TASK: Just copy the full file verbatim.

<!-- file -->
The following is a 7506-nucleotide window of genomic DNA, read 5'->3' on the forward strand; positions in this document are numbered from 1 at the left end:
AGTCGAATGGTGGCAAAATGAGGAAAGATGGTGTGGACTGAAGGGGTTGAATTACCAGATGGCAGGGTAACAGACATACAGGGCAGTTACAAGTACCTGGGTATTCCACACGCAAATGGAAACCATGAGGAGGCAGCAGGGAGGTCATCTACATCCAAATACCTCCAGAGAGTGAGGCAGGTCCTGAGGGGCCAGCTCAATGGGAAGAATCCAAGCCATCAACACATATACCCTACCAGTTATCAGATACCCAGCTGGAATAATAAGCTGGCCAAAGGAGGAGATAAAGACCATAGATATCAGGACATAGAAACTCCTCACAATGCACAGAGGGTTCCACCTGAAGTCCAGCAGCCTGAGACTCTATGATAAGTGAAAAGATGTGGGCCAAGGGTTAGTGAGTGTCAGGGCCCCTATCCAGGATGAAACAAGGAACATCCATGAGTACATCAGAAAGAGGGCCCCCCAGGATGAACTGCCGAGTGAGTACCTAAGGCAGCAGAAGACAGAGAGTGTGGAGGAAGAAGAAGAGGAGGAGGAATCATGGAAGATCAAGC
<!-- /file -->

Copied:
The following is a 7506-nucleotide window of genomic DNA, read 5'->3' on the forward strand; positions in this document are numbered from 1 at the left end:
AGTCGAATGGTGGCAAAATGAGGAAAGATGGTGTGGACTGAAGGGGTTGAATTACCAGATGGCAGGGTAACAGACATACAGGGCAGTTACAAGTACCTGGGTATTCCACACGCAAATGGAAACCATGAGGAGGCAGCAGGGAGGTCATCTACATCCAAATACCTCCAGAGAGTGAGGCAGGTCCTGAGGGGCCAGCTCAATGGGAAGAATCCAAGCCATCAACACATATACCCTACCAGTTATCAGATACCCAGCTGGAATAATAAGCTGGCCAAAGGAGGAGATAAAGACCATAGATATCAGGACATAGAAACTCCTCACAATGCACAGAGGGTTCCACCTGAAGTCCAGCAGCCTGAGACTCTATGATAAGTGAAAAGATGTGGGCCAAGGGTTAGTGAGTGTCAGGGCCCCTATCCAGGATGAAACAAGGAACATCCATGAGTACATCAGAAAGAGGGCCCCCCAGGATGAACTGCCGAGTGAGTACCTAAGGCAGCAGAAGACAGAGAGTGTGGAGGAAGAAGAAGAGGAGGAGGAATCATGGAAGATCAAGC